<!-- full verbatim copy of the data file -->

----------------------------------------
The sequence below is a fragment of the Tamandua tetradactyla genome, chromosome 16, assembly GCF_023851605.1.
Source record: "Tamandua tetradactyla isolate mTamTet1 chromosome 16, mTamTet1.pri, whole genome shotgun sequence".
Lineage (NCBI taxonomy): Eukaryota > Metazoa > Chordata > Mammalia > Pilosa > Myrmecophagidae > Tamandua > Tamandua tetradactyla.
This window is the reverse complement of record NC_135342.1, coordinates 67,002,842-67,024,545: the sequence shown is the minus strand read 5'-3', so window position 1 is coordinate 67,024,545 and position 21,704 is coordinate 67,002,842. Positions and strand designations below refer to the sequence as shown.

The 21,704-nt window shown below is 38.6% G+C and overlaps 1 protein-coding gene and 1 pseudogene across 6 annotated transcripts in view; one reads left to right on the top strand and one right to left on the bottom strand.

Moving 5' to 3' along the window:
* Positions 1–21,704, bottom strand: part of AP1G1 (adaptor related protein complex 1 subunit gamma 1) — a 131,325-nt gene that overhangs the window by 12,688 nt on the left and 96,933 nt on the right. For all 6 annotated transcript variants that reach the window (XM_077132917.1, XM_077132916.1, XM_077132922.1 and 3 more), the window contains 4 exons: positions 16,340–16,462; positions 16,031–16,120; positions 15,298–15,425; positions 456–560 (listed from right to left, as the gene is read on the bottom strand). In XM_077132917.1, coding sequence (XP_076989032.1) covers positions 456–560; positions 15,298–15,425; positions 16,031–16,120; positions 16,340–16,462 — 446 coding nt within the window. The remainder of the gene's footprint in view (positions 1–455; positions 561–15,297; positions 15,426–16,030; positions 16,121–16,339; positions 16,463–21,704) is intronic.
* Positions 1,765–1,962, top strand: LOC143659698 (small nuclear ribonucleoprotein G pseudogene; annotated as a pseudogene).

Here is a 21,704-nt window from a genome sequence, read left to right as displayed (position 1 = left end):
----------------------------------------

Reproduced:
The sequence below is a fragment of the Tamandua tetradactyla genome, chromosome 16, assembly GCF_023851605.1.
Source record: "Tamandua tetradactyla isolate mTamTet1 chromosome 16, mTamTet1.pri, whole genome shotgun sequence".
Lineage (NCBI taxonomy): Eukaryota > Metazoa > Chordata > Mammalia > Pilosa > Myrmecophagidae > Tamandua > Tamandua tetradactyla.
This window is the reverse complement of record NC_135342.1, coordinates 67,002,842-67,024,545: the sequence shown is the minus strand read 5'-3', so window position 1 is coordinate 67,024,545 and position 21,704 is coordinate 67,002,842. Positions and strand designations below refer to the sequence as shown.

The 21,704-nt window shown below is 38.6% G+C and overlaps 1 protein-coding gene and 1 pseudogene across 6 annotated transcripts in view; one reads left to right on the top strand and one right to left on the bottom strand.

Moving 5' to 3' along the window:
* Positions 1–21,704, bottom strand: part of AP1G1 (adaptor related protein complex 1 subunit gamma 1) — a 131,325-nt gene that overhangs the window by 12,688 nt on the left and 96,933 nt on the right. For all 6 annotated transcript variants that reach the window (XM_077132917.1, XM_077132916.1, XM_077132922.1 and 3 more), the window contains 4 exons: positions 16,340–16,462; positions 16,031–16,120; positions 15,298–15,425; positions 456–560 (listed from right to left, as the gene is read on the bottom strand). In XM_077132917.1, coding sequence (XP_076989032.1) covers positions 456–560; positions 15,298–15,425; positions 16,031–16,120; positions 16,340–16,462 — 446 coding nt within the window. The remainder of the gene's footprint in view (positions 1–455; positions 561–15,297; positions 15,426–16,030; positions 16,121–16,339; positions 16,463–21,704) is intronic.
* Positions 1,765–1,962, top strand: LOC143659698 (small nuclear ribonucleoprotein G pseudogene; annotated as a pseudogene).

Here is a 21,704-nt window from a genome sequence, read left to right as displayed (position 1 = left end):